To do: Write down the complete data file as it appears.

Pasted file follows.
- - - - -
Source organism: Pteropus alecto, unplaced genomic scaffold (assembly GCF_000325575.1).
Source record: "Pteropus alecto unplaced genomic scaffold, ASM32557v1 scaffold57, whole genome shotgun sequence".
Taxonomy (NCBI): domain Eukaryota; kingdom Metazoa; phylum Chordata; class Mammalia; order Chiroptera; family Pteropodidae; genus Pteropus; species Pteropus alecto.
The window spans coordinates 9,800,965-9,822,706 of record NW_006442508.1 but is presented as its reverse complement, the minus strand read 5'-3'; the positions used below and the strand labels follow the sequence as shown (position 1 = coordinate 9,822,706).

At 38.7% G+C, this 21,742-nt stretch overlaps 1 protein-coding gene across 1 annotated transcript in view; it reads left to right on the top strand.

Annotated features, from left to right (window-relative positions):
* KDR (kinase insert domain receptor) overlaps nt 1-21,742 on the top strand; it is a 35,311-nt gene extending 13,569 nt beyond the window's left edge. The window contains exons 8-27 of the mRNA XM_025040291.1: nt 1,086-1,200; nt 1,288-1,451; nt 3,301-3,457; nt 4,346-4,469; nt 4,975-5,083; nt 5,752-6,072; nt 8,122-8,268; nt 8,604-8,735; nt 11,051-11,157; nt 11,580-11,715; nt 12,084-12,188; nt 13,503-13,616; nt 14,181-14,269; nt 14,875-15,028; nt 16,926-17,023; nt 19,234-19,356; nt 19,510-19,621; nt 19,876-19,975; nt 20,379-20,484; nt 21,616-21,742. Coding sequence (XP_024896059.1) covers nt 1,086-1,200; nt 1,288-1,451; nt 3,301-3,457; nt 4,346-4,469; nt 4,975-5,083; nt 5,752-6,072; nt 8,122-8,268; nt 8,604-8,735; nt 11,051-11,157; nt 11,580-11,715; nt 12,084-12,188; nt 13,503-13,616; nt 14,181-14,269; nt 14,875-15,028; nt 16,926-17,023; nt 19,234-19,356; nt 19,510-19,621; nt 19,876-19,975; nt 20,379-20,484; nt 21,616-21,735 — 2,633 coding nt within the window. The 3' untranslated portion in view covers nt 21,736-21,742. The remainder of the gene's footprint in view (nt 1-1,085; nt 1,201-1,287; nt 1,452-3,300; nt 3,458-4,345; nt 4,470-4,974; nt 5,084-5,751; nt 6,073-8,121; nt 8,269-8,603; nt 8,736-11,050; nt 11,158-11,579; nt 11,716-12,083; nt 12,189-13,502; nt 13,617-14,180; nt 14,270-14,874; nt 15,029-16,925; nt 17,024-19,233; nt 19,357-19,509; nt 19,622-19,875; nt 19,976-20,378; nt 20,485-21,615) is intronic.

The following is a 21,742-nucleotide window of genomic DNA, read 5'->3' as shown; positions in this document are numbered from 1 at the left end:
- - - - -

Source organism: Pteropus alecto, unplaced genomic scaffold (assembly GCF_000325575.1).
Source record: "Pteropus alecto unplaced genomic scaffold, ASM32557v1 scaffold57, whole genome shotgun sequence".
Taxonomy (NCBI): domain Eukaryota; kingdom Metazoa; phylum Chordata; class Mammalia; order Chiroptera; family Pteropodidae; genus Pteropus; species Pteropus alecto.
The window spans coordinates 9,800,965-9,822,706 of record NW_006442508.1 but is presented as its reverse complement, the minus strand read 5'-3'; the positions used below and the strand labels follow the sequence as shown (position 1 = coordinate 9,822,706).

At 38.7% G+C, this 21,742-nt stretch overlaps 1 protein-coding gene across 1 annotated transcript in view; it reads left to right on the top strand.

Annotated features, from left to right (window-relative positions):
* KDR (kinase insert domain receptor) overlaps nt 1-21,742 on the top strand; it is a 35,311-nt gene extending 13,569 nt beyond the window's left edge. The window contains exons 8-27 of the mRNA XM_025040291.1: nt 1,086-1,200; nt 1,288-1,451; nt 3,301-3,457; nt 4,346-4,469; nt 4,975-5,083; nt 5,752-6,072; nt 8,122-8,268; nt 8,604-8,735; nt 11,051-11,157; nt 11,580-11,715; nt 12,084-12,188; nt 13,503-13,616; nt 14,181-14,269; nt 14,875-15,028; nt 16,926-17,023; nt 19,234-19,356; nt 19,510-19,621; nt 19,876-19,975; nt 20,379-20,484; nt 21,616-21,742. Coding sequence (XP_024896059.1) covers nt 1,086-1,200; nt 1,288-1,451; nt 3,301-3,457; nt 4,346-4,469; nt 4,975-5,083; nt 5,752-6,072; nt 8,122-8,268; nt 8,604-8,735; nt 11,051-11,157; nt 11,580-11,715; nt 12,084-12,188; nt 13,503-13,616; nt 14,181-14,269; nt 14,875-15,028; nt 16,926-17,023; nt 19,234-19,356; nt 19,510-19,621; nt 19,876-19,975; nt 20,379-20,484; nt 21,616-21,735 — 2,633 coding nt within the window. The 3' untranslated portion in view covers nt 21,736-21,742. The remainder of the gene's footprint in view (nt 1-1,085; nt 1,201-1,287; nt 1,452-3,300; nt 3,458-4,345; nt 4,470-4,974; nt 5,084-5,751; nt 6,073-8,121; nt 8,269-8,603; nt 8,736-11,050; nt 11,158-11,579; nt 11,716-12,083; nt 12,189-13,502; nt 13,617-14,180; nt 14,270-14,874; nt 15,029-16,925; nt 17,024-19,233; nt 19,357-19,509; nt 19,622-19,875; nt 19,976-20,378; nt 20,485-21,615) is intronic.

The following is a 21,742-nucleotide window of genomic DNA, read 5'->3' as shown; positions in this document are numbered from 1 at the left end: